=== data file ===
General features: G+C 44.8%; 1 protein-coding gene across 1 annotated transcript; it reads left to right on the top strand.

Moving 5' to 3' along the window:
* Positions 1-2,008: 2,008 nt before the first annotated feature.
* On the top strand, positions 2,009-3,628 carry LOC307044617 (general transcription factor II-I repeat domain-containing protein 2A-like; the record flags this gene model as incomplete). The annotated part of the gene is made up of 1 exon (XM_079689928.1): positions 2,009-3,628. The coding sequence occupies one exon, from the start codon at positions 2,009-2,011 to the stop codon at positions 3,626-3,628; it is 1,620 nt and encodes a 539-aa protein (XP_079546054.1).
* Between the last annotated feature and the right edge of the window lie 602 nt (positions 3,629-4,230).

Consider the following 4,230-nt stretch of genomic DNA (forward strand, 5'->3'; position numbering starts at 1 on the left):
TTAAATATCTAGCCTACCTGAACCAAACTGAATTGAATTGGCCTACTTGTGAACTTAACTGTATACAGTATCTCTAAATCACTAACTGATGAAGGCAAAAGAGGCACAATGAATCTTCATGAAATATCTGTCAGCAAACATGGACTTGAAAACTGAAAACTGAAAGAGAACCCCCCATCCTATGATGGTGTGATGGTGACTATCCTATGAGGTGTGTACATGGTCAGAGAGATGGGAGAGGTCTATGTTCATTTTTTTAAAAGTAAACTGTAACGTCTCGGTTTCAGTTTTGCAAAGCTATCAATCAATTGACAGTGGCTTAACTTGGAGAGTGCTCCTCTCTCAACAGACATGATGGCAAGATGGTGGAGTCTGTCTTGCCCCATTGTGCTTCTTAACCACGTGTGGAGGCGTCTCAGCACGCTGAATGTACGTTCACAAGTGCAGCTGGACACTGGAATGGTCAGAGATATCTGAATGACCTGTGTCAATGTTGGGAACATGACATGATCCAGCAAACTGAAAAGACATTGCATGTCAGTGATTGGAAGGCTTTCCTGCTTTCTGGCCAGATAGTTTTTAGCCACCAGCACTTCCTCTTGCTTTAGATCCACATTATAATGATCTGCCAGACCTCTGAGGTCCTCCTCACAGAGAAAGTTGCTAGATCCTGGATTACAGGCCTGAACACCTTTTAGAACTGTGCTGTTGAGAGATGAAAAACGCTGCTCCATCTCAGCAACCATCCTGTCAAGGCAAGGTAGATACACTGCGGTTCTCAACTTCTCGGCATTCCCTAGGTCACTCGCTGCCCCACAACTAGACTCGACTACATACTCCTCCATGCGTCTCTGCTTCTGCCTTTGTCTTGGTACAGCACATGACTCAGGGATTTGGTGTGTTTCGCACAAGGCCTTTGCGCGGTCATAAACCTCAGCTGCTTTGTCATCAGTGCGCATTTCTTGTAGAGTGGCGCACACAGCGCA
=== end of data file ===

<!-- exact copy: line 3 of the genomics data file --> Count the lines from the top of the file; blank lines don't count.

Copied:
* Positions 1-2,008: 2,008 nt before the first annotated feature.